I woke up this morning after a pleasant 9 hours in bed, to check my Twitter feed and find I’m being followed by @sudocremtube. I really don’t know how to react to this piece of information (other than something between curiosity and indifference) so I thought I’d check on a blog post I’ve been quite interested in to see if there were any developments.
There are a few reasons I was particularly interested in it initially: The first is that I was at TAM London as part of their volunteer crew, and the second is that I’ve met both Martin and Gimpy and get on quite well with both, so it is fascinating to read them arguing about things I’m directly involved in. Also, that a few of my friends have also commented on it, either as people who went there or not, makes it all the more exciting – no matter what opinions we hold, we care enough to put them into writing, and I think that’s really important.
Frank Swain (aka @SciencePunk) gave a really pivotal talk at Westminster Skeptics a few months ago (a rough transcript can be found here) in which he discusses the rise of skepticism in the UK and possible directions for improvement. One of the things he covered was something I briefly mentioned in a blog post back in February after 10:23. I received a fair bit of hate mail from people who accused me of trying to prevent people caring for their children, being paid to take part by some multi-billion pound pharmaceutical company, or bizarrely for being an attention seeker. Moi? Jokes aside, I was pretty upset by these criticisms because they had no evidence to support their accusations (except the attention seeking, which I’m pretty loud about) and seemed to just be out to put me down using emotional blackmail – one woman even threatened to call the police or any authority who’d listen, because I wrote about children who’d been innocent victims of their parents prejudice (?) against medicine.
If it’s smug of me to point out that my opinions have been formed after talking to doctors and nurses and scientists and science writers and lawyers and investigative journalists about the evidence in favour of whatever it is I blog and talk about, then yeah, I’m pretty glad to be called out on it. If the best available minds on the subject tell me “That is pretty much the case, chiropractic won’t do squat for your asthma,” then I’m going to take their word for it, and be proud that I did my best to go to as many useful sources as possible to avoid being misinformed. My mum happens to be a massage therapist, and a few of her friends are well into CAM, and can generally point me in the direction of someone trained to speak to annoying naysayers like me. I don’t just stick to my little skeptics clique, believe it or not.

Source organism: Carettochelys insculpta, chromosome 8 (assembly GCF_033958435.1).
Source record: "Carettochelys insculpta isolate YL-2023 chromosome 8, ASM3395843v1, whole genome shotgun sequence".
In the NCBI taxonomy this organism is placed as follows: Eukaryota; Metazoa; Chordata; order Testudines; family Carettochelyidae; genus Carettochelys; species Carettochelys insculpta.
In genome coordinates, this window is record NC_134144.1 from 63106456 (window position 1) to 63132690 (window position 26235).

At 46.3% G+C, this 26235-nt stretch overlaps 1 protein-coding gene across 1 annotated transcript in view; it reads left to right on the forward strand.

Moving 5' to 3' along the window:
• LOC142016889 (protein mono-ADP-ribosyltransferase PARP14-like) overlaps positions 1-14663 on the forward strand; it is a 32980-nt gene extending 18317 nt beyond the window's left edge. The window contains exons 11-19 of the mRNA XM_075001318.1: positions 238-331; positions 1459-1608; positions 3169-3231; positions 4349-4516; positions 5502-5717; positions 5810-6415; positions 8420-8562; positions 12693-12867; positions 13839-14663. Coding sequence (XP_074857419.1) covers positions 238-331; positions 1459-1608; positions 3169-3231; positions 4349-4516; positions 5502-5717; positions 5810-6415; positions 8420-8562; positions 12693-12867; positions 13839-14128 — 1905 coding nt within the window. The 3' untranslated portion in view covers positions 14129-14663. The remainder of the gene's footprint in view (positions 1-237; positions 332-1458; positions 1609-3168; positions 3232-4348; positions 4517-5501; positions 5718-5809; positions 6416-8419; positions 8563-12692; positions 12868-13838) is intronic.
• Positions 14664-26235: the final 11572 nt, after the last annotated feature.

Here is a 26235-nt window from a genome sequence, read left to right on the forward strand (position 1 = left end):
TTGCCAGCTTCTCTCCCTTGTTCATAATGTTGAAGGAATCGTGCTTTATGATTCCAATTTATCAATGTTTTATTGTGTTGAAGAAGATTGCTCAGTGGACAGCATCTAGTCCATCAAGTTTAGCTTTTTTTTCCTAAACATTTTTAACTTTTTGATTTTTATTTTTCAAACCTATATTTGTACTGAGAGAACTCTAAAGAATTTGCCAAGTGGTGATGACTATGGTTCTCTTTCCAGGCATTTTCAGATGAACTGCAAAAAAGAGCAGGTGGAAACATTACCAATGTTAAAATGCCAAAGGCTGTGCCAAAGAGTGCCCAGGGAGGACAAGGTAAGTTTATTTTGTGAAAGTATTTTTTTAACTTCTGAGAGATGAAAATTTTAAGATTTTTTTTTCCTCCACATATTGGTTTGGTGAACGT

After Frank’s talk, I received several emails and phone calls from other Skeptics in the Pub organisers about what to do about the lack of ethnic minorities and women in regular attendance. I’ve blogged about it a few times and I’m a girl on the swarthy side so perhaps I should be an expert, but honestly, I don’t know what to tell my white male colleagues. There isn’t a big conspiracy to keep black and asian people out of the pub, really there isn’t.
If Skeptics in the Pub is divisive, insular, smug (but not “proud of our achievements”?) or unfriendly towards women, ethnic minorities, children, or anyone else who isn’t a white middle class bloke, then please, please stop bitching about it and get off your arse to do something about it. Ladies Who Do Skepticism did that, Reclaim The Pub did that (which is about to be taken over by the fabulous Georgie), The Pod Delusion did that, and there’s no reason why you can’t too.
Nobody is stopping you from setting up a lunchtime group for young mum’s who can get together in your local cafe, town hall conference room, even church or community hall. No one can prevent you from setting up a forum for black atheists. If you want to start up a Skeptics Disco, I’ll recommend a long list of bands and acts who’ll happily play for free (or the cost of a pint). And if these ideas are lame, then come up with something better, something that you’d want to go to, because the chances are that you’re not alone.
Ed 25th October 2010: Since writing this, Alom Shaha has been in touch with me about a project that we will be working on together over the next few months. Watch this space!
If anyone has any ideas for things they’d like to organise but don’t know how to, please get in touch, I will be happy to help